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Math Help - Implicite Differentiation

  1. #1
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    Implicite Differentiation

    6. a) The equation of a curve is defined implicitly is x^3y^2 = -3xy. Verify that the point (-1,-3) belongs to the curve. Find an equation of the tangent line to the curve at this point.

    My work:

    Step 1. Verify point. I did and got -9 = -9.

    Step 2. Differentiate.

    3x^2y^2 + 2x^3yy' = -3x -3xy'

    Step 3. Sub pt into above equation.

    This is where I am stuck... you see I am able to differentiate it properly but then when it comes time to sub the points in, I get a totally different answer.

    I got received tutoring about this question and was able to get it, but a week later here I am reviewing it and cannot. I keep getting dy/dx = 18/3 = 6. It's supposed to be -12 and I got that once, but now I keep getting 6 for some reason. What could I be doing wrong?

    My work:
    .
    .
    .
    a) 3x^2y^2dx + 2x^3ydy = -3ydx + -3xdy

    b) Put dx's and dy's together. I get (2x^3y+3x)dy = (-3y-3x^2y^2)dx

    c) dy/dx = (-3y-3x^2y^2)dx / (2x^3y+3x)dy

    d) 9-27 / 6-3 = -18/3 = -6.

    e) Teacher solution is -12. How come I get -6?
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  2. #2
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    Quote Originally Posted by thekrown View Post
    6. a) The equation of a curve is defined implicitly is x^3y^2 = -3xy. Verify that the point (-1,-3) belongs to the curve. Find an equation of the tangent line to the curve at this point.

    My work:

    Step 1. Verify point. I did and got -9 = -9.

    Step 2. Differentiate.

    3x^2y^2 + 2x^3yy' = -3x -3xy' (1)

    Step 3. Sub pt into above equation.

    This is where I am stuck... you see I am able to differentiate it properly but then when it comes time to sub the points in, I get a totally different answer.

    I got received tutoring about this question and was able to get it, but a week later here I am reviewing it and cannot. I keep getting dy/dx = 18/3 = 6. It's supposed to be -12 and I got that once, but now I keep getting 6 for some reason. What could I be doing wrong?

    My work:
    .
    .
    .
    a) 3x^2y^2dx + 2x^3ydy = -3ydx + -3xdy

    b) Put dx's and dy's together. I get (2x^3y+3x)dy = (-3y-3x^2y^2)dx

    c) dy/dx = (-3y-3x^2y^2)dx / (2x^3y+3x)dy

    d) 9-27 / 6-3 = -18/3 = -6.

    e) Teacher solution is -12. How come I get -6?
    Might want to check the term in red above. It's alos easier to sub in your x and y values into (1) above in red and then solve for y'.
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    I think the x in red was added to correct a typo on my part but I do not understand why there is a (1) added in red.
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    Quote Originally Posted by thekrown View Post
    I think the x in red was added to correct a typo on my part but I do not understand why there is a (1) added in red.
    It just to reference the equaton - that's all. As in eqn. (1).
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  5. #5
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    Okay. Have you had the chance to verify my work below in c and d?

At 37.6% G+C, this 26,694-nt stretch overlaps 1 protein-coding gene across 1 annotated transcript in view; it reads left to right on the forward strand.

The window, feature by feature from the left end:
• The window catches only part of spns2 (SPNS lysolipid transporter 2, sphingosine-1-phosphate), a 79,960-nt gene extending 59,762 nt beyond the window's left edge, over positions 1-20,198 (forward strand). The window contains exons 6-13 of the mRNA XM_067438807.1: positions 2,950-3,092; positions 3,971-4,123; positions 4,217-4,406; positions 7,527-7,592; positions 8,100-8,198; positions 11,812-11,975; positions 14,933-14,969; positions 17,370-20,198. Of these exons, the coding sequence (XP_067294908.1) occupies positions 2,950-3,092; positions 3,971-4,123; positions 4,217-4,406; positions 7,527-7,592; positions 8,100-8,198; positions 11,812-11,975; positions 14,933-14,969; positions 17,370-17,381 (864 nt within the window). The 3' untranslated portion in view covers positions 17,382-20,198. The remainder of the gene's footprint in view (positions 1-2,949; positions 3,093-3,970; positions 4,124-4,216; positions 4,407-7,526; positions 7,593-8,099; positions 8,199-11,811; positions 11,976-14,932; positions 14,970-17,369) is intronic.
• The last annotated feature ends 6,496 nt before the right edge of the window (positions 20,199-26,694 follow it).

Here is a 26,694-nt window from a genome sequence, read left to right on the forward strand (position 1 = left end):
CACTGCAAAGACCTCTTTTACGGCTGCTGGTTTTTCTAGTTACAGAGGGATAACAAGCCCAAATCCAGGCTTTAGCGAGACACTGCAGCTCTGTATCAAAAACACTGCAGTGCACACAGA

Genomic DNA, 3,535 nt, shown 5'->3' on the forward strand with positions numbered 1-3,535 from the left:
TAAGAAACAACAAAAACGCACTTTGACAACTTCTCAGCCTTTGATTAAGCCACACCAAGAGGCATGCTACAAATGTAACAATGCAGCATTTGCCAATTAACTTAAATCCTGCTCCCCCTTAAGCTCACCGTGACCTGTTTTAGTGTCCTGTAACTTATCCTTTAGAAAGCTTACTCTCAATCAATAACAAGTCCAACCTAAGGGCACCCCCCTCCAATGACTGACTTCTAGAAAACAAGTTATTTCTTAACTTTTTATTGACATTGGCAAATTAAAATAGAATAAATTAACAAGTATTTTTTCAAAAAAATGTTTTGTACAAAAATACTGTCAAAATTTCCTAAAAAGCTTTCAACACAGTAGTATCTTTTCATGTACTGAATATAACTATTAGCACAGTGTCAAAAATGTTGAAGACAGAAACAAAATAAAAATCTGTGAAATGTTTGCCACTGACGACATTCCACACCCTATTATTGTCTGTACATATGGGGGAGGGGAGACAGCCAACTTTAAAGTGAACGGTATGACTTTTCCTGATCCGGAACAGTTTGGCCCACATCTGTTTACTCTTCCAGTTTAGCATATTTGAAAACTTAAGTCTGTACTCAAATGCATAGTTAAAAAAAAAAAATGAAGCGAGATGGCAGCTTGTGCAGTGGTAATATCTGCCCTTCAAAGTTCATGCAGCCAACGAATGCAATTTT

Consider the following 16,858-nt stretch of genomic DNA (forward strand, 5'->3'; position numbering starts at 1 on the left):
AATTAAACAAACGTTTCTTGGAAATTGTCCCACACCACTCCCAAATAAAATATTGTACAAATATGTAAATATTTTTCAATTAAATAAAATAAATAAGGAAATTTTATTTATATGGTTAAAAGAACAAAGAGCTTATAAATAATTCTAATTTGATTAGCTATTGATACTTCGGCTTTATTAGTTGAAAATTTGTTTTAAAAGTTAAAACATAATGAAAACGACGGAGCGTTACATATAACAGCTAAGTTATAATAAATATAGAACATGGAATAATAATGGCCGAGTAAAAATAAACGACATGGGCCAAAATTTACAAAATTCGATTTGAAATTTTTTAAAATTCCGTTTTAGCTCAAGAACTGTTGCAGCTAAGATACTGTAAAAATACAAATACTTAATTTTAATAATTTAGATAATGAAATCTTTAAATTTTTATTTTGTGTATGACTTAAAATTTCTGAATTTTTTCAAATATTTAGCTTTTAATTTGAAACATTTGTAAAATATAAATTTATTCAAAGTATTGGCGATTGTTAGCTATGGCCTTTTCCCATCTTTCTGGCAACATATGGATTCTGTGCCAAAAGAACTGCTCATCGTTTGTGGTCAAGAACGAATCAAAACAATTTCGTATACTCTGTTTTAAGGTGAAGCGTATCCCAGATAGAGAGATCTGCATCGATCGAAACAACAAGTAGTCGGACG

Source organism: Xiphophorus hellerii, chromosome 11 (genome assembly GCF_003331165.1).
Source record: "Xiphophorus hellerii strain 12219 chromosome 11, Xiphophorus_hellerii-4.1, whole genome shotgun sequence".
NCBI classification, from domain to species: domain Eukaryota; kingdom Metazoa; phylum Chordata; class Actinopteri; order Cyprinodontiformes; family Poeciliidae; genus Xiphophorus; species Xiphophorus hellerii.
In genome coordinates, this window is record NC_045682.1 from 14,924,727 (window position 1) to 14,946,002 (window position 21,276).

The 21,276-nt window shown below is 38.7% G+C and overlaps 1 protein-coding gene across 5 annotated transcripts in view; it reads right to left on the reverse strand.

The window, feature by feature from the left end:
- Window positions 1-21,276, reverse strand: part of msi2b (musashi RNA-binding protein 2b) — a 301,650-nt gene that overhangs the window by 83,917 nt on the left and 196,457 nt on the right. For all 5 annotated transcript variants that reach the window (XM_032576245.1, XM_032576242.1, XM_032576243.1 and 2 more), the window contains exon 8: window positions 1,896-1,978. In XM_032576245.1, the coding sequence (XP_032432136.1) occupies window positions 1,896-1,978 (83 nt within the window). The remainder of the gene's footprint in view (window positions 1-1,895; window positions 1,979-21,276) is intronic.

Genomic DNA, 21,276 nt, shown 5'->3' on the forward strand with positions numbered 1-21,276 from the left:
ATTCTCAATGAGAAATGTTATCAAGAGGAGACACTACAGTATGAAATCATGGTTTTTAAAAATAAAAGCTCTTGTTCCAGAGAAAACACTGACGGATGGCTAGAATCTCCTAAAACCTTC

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  6. #6
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    Quote Originally Posted by thekrown View Post
    6. a) The equation of a curve is defined implicitly is x^3y^2 = -3xy. Verify that the point (-1,-3) belongs to the curve. Find an equation of the tangent line to the curve at this point.

    My work:

    Step 1. Verify point. I did and got -9 = -9.

    Step 2. Differentiate.

    3x^2y^2 + 2x^3yy' = -3x -3xy'

    Step 3. Sub pt into above equation.

    This is where I am stuck... you see I am able to differentiate it properly but then when it comes time to sub the points in, I get a totally different answer.

    I got received tutoring about this question and was able to get it, but a week later here I am reviewing it and cannot. I keep getting dy/dx = 18/3 = 6. It's supposed to be -12 and I got that once, but now I keep getting 6 for some reason. What could I be doing wrong?

    My work:
    .
    .
    .
    a) 3x^2y^2dx + 2x^3ydy = -3ydx + -3xdy

    b) Put dx's and dy's together. I get (2x^3y+3x)dy = (-3y-3x^2y^2)dx

    c) dy/dx = (-3y-3x^2y^2)dx / (2x^3y+3x)dy

    d) 9-27 / 6-3 = -18/3 = -6.

    e) Teacher solution is -12. How come I get -6?
    Outside of the red dx and dy which shouldn't be there, it's correct.
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  7. #7
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    Okay so I am correct up until the point where I substitute the values (-1,-3) because once I do, I get -6 as you can see. The answer however is -12.

    It's possible I am mixing a sign somewhere because 9+27 is 36 and 36/3 is 12.

    I on the other hand get 9-27 and so that is -18, -18/3 is -6.

    From what I can see though, I'm applying everything properly, how could I be getting -9 and not +9 in order to get 36/3?
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  8. #8
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    Quote Originally Posted by thekrown View Post
    Okay so I am correct up until the point where I substitute the values (-1,-3) because once I do, I get -6 as you can see. The answer however is -12.

    It's possible I am mixing a sign somewhere because 9+27 is 36 and 36/3 is 12.

    I on the other hand get 9-27 and so that is -18, -18/3 is -6.

    From what I can see though, I'm applying everything properly, how could I be getting -9 and not +9 in order to get 36/3?
    From what I see, you are correct. I can only think that you've written the problem down wrong or the answer that you're comparing yours with (i.e. -12) is wrong.
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